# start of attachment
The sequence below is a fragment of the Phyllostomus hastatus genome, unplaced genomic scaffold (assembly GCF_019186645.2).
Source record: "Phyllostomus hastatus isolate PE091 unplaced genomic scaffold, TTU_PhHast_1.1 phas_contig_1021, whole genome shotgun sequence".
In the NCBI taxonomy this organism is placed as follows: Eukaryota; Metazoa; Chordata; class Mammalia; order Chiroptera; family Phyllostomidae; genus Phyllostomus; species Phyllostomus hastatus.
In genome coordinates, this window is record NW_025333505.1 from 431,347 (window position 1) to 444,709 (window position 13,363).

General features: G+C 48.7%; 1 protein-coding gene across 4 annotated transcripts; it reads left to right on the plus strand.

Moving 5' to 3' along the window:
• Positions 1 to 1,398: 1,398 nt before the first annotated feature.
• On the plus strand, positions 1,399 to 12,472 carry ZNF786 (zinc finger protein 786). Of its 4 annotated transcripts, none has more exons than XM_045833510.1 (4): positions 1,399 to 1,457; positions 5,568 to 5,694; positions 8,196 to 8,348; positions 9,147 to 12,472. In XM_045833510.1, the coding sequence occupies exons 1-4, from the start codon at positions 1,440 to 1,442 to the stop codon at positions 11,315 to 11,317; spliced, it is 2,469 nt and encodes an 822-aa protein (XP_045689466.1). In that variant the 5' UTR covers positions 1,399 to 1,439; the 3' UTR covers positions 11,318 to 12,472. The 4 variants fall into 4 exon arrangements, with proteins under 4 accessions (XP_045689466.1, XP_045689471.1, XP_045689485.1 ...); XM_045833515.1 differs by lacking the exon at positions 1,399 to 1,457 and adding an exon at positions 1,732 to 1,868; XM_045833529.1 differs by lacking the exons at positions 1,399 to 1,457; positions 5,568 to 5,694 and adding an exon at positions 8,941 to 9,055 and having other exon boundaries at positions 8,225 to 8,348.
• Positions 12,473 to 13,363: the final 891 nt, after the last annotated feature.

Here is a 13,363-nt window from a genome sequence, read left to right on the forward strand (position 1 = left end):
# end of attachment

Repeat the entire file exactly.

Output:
The sequence below is a fragment of the Phyllostomus hastatus genome, unplaced genomic scaffold (assembly GCF_019186645.2).
Source record: "Phyllostomus hastatus isolate PE091 unplaced genomic scaffold, TTU_PhHast_1.1 phas_contig_1021, whole genome shotgun sequence".
In the NCBI taxonomy this organism is placed as follows: Eukaryota; Metazoa; Chordata; class Mammalia; order Chiroptera; family Phyllostomidae; genus Phyllostomus; species Phyllostomus hastatus.
In genome coordinates, this window is record NW_025333505.1 from 431,347 (window position 1) to 444,709 (window position 13,363).

General features: G+C 48.7%; 1 protein-coding gene across 4 annotated transcripts; it reads left to right on the plus strand.

Moving 5' to 3' along the window:
• Positions 1 to 1,398: 1,398 nt before the first annotated feature.
• On the plus strand, positions 1,399 to 12,472 carry ZNF786 (zinc finger protein 786). Of its 4 annotated transcripts, none has more exons than XM_045833510.1 (4): positions 1,399 to 1,457; positions 5,568 to 5,694; positions 8,196 to 8,348; positions 9,147 to 12,472. In XM_045833510.1, the coding sequence occupies exons 1-4, from the start codon at positions 1,440 to 1,442 to the stop codon at positions 11,315 to 11,317; spliced, it is 2,469 nt and encodes an 822-aa protein (XP_045689466.1). In that variant the 5' UTR covers positions 1,399 to 1,439; the 3' UTR covers positions 11,318 to 12,472. The 4 variants fall into 4 exon arrangements, with proteins under 4 accessions (XP_045689466.1, XP_045689471.1, XP_045689485.1 ...); XM_045833515.1 differs by lacking the exon at positions 1,399 to 1,457 and adding an exon at positions 1,732 to 1,868; XM_045833529.1 differs by lacking the exons at positions 1,399 to 1,457; positions 5,568 to 5,694 and adding an exon at positions 8,941 to 9,055 and having other exon boundaries at positions 8,225 to 8,348.
• Positions 12,473 to 13,363: the final 891 nt, after the last annotated feature.

Here is a 13,363-nt window from a genome sequence, read left to right on the forward strand (position 1 = left end):